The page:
Moreover, Sufism stems from the earliest period of Islam and has developed a variety of ‘paths’ and ‘stations’ along which a believer may make progress in virtue.
The fifth paradox is that Christians and Muslims strive against evil in all its forms and also encourage forgiveness and reconciliation.
Christ came not to bring peace but a sword (Matthew10.34) and he publicly criticised the leaders of religion for their hypocrisy (Matthew 23) and drove them out of the temple in a forceful way (John 2.13–22). He strongly opposed the injustices that were being inflicted on people in the name of religion by performing miracles of healing for those who were marginalised from society. Eventually, Christ gave his own life as a sign of what the struggle against injustice and oppression can demand of a person. The New Testament stresses that to be a follower of Christ, a believer must be ready to ‘renounce himself and take up his cross every day’ (Luke 9.23).
However, Christ also taught his disciples to forgive their enemies (Matthew 18.21–35) and he himself forgave those who were crucifying him (Luke 23.34). When Christ told his disciples to ‘offer the wicked man no resistance’ (Matthew 5.39), he meant that they should not respond to evil with another evil action. Many Christians as well as non-Christians have understood Christ to be advocating a non-violent response to evil.
Similarly, the Qur’an allows believers to ‘fight in the way of God’ but forbids aggression: ‘Fight in God’s cause against those who fight you, but do not overstep the limits’ (Q. 2.190). Fighting is justified only to eradicate evil and injustice: ‘Why should you not fight in God’s cause and for those oppressed men, women, and children who cry out, ‘Lord, rescue us from this town whose people are oppressors!’ (Q. 4.75).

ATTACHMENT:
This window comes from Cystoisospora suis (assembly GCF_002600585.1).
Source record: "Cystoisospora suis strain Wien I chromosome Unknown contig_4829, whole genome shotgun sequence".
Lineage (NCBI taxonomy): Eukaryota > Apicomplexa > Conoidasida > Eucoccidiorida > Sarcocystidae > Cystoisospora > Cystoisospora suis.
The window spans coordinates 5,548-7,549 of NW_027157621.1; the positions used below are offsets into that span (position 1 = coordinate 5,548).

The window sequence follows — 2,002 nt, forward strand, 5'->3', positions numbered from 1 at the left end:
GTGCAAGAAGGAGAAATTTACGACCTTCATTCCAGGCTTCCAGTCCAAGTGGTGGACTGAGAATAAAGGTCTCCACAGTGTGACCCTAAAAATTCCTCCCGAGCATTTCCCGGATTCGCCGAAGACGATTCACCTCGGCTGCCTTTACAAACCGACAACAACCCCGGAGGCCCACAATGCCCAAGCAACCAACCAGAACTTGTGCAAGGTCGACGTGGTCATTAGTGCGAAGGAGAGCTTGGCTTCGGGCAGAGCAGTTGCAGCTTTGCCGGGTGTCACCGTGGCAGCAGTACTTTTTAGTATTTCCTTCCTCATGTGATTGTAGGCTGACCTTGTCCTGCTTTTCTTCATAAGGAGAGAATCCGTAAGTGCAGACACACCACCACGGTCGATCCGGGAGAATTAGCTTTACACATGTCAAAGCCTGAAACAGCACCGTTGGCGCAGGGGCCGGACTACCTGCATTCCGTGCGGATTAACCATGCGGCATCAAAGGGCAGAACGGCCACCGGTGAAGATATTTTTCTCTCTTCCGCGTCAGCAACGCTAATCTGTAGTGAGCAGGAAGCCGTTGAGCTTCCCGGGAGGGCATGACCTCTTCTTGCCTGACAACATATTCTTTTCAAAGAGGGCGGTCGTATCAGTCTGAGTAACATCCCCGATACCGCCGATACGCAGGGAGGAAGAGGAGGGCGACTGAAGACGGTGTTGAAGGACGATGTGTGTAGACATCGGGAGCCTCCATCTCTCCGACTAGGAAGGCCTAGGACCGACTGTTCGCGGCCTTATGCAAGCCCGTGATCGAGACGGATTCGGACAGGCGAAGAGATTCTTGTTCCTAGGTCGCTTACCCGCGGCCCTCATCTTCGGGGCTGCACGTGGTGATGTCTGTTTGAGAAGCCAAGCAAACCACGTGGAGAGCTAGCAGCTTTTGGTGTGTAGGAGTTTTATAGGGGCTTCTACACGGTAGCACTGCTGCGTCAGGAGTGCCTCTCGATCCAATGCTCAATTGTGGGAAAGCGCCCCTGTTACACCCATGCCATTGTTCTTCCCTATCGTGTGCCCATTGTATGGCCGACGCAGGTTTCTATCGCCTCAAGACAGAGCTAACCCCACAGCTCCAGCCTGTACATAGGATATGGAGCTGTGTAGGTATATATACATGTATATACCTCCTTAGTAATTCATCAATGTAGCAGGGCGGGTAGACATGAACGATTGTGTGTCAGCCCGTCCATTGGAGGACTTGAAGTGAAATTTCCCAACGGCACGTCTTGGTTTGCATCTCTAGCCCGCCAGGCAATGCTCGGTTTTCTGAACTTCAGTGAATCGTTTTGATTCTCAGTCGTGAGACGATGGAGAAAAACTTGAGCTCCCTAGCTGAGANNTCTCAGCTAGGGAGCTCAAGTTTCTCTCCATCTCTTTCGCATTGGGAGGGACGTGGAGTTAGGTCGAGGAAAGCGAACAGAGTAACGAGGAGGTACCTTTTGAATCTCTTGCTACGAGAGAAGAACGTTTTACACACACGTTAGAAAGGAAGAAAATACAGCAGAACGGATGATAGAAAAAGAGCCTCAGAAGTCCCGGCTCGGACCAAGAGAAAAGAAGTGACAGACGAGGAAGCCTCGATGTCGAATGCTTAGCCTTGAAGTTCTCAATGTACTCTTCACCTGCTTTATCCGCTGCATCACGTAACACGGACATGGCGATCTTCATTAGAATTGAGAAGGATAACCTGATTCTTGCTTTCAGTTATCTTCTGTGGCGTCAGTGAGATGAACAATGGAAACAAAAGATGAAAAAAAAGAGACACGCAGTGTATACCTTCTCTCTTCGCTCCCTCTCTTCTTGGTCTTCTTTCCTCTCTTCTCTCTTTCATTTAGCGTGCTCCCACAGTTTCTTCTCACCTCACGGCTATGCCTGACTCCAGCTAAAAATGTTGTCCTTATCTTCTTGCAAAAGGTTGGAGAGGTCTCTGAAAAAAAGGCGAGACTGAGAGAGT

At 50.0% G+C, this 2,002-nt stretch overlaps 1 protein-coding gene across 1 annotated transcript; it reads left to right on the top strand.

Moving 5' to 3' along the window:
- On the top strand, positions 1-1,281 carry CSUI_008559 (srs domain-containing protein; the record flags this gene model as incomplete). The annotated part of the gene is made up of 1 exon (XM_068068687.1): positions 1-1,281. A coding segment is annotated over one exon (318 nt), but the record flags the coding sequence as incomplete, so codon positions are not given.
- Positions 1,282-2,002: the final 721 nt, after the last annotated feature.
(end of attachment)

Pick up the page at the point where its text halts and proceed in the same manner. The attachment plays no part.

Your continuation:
Furthermore, although believers may demand a fair retribution for an evil act done to them, the Qur’an suggests pardon and forgiveness as the preferred option: ‘In the Torah We prescribed for them a life for a life, an eye for an eye, a nose for a nose, an ear for an ear, a tooth for a tooth, an equal wound for a wound: if anyone forgoes this out of charity, it will serve as atonement for his bad deeds’ (Q. 5.45). Fighting must be balanced with pardon.
These reflections on the sources of Christianity and Islam and their subsequent historical interpretation allow us to conclude that both Christians and Muslims have encountered the presence of paradox in the history of their religious traditions. The purpose of this article is to suggest that there is nothing to be gained from denying or avoiding the reality of paradox. On the contrary, paradoxes can be integrated into a believer’s life by letting them speak to us of the mystery of God’s greatness. In this way, paradoxes remind us of our human limitations and of the very nature of faith, which invites us to step beyond these limitations into the mystery of God. A believer takes this step, not by pretending there are no paradoxes in the history of these faith traditions but by listening to what these paradoxes have to tell him about the very nature of faith in his own tradition and in the tradition of other believers. If we learn to be receptive to the presence of paradox in our own faith tradition we may be more understanding of the way paradox appears in the faith tradition of others. Ultimately, sustained reflection on the paradoxes to be found within each of our faith traditions may open us to a more profound awareness of the mystery of God.
Published with the publisher’s permission.